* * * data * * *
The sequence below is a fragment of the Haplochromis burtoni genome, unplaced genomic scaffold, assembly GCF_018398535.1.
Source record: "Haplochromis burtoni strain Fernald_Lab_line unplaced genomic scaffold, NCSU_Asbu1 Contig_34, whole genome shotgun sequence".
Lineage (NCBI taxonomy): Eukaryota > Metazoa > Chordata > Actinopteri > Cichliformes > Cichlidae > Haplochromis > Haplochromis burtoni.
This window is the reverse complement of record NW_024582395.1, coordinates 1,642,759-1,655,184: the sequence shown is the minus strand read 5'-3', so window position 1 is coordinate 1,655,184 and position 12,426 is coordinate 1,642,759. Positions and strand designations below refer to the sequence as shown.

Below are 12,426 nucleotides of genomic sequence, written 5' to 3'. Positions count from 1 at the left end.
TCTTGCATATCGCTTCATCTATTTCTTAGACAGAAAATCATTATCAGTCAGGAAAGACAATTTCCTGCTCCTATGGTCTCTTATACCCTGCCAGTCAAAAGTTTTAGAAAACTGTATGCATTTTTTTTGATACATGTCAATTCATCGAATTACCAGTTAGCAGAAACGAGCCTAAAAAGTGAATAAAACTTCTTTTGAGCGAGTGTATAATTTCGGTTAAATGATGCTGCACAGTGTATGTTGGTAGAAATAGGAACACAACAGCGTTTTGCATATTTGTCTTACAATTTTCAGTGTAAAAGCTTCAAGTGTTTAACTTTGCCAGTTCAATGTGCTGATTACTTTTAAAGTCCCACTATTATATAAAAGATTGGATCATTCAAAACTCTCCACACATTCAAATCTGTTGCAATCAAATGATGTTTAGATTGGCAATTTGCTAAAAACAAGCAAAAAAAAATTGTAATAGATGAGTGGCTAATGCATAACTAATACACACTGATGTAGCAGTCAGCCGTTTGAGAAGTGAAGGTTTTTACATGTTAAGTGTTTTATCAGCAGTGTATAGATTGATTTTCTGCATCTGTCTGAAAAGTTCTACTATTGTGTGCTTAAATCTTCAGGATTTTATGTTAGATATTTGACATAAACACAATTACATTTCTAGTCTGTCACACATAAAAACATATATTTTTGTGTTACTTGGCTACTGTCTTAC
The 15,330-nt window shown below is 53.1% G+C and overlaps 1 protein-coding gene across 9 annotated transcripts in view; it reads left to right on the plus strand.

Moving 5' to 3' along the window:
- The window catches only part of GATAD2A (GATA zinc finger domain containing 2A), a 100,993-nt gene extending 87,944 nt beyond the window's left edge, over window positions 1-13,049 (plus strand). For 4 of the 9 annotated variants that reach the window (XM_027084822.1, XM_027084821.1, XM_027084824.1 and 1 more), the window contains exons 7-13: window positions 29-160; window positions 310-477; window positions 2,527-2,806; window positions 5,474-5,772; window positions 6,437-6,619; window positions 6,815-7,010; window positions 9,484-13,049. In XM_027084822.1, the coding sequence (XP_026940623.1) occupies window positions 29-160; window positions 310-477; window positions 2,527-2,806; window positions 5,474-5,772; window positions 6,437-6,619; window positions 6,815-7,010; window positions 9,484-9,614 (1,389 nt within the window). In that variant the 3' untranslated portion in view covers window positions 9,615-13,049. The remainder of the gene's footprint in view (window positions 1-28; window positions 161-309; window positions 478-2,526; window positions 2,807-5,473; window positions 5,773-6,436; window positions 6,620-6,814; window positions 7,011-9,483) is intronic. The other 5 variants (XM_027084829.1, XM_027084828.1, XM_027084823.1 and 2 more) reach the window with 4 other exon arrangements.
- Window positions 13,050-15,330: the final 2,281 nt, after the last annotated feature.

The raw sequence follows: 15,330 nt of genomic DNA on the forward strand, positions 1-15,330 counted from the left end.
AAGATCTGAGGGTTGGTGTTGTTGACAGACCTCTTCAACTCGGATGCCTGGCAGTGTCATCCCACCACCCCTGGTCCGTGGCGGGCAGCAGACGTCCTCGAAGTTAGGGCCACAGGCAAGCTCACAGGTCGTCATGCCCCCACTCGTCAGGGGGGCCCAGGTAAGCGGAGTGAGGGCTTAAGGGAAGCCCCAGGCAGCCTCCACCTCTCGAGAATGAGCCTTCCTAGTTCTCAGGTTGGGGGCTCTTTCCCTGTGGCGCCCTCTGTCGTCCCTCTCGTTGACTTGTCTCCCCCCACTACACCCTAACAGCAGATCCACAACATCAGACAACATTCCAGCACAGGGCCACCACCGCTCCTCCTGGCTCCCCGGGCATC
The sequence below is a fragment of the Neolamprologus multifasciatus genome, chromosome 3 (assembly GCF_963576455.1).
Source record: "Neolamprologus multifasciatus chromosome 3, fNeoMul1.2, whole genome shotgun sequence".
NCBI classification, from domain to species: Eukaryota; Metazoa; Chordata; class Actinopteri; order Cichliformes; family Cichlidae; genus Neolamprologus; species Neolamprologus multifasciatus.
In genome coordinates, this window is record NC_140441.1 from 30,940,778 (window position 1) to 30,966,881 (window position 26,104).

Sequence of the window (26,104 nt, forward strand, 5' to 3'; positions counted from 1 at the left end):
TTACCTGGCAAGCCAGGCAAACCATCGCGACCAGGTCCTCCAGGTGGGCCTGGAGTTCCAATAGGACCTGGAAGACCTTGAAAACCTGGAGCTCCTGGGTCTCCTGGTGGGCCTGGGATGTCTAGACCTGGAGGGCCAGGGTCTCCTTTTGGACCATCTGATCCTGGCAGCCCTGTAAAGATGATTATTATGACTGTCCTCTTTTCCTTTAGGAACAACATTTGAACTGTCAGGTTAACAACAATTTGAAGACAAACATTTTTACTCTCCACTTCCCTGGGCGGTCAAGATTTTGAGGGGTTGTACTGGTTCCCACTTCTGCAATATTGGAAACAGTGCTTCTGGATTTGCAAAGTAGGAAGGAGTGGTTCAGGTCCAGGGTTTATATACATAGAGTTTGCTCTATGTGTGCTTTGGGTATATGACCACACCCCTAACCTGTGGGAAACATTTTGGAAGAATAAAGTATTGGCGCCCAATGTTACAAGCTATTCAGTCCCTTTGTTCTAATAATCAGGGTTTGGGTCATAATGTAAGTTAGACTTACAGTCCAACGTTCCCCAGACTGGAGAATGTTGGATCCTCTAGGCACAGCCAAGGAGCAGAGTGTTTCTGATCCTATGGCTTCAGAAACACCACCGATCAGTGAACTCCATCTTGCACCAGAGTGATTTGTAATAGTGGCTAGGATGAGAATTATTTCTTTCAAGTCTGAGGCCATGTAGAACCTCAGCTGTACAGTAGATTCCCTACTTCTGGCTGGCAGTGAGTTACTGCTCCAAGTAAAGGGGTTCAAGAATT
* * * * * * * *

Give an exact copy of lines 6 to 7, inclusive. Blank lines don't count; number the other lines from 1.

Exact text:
TCTTGCATATCGCTTCATCTATTTCTTAGACAGAAAATCATTATCAGTCAGGAAAGACAATTTCCTGCTCCTATGGTCTCTTATACCCTGCCAGTCAAAAGTTTTAGAAAACTGTATGCATTTTTTTTGATACATGTCAATTCATCGAATTACCAGTTAGCAGAAACGAGCCTAAAAAGTGAATAAAACTTCTTTTGAGCGAGTGTATAATTTCGGTTAAATGATGCTGCACAGTGTATGTTGGTAGAAATAGGAACACAACAGCGTTTTGCATATTTGTCTTACAATTTTCAGTGTAAAAGCTTCAAGTGTTTAACTTTGCCAGTTCAATGTGCTGATTACTTTTAAAGTCCCACTATTATATAAAAGATTGGATCATTCAAAACTCTCCACACATTCAAATCTGTTGCAATCAAATGATGTTTAGATTGGCAATTTGCTAAAAACAAGCAAAAAAAAATTGTAATAGATGAGTGGCTAATGCATAACTAATACACACTGATGTAGCAGTCAGCCGTTTGAGAAGTGAAGGTTTTTACATGTTAAGTGTTTTATCAGCAGTGTATAGATTGATTTTCTGCATCTGTCTGAAAAGTTCTACTATTGTGTGCTTAAATCTTCAGGATTTTATGTTAGATATTTGACATAAACACAATTACATTTCTAGTCTGTCACACATAAAAACATATATTTTTGTGTTACTTGGCTACTGTCTTAC
The 15,330-nt window shown below is 53.1% G+C and overlaps 1 protein-coding gene across 9 annotated transcripts in view; it reads left to right on the plus strand.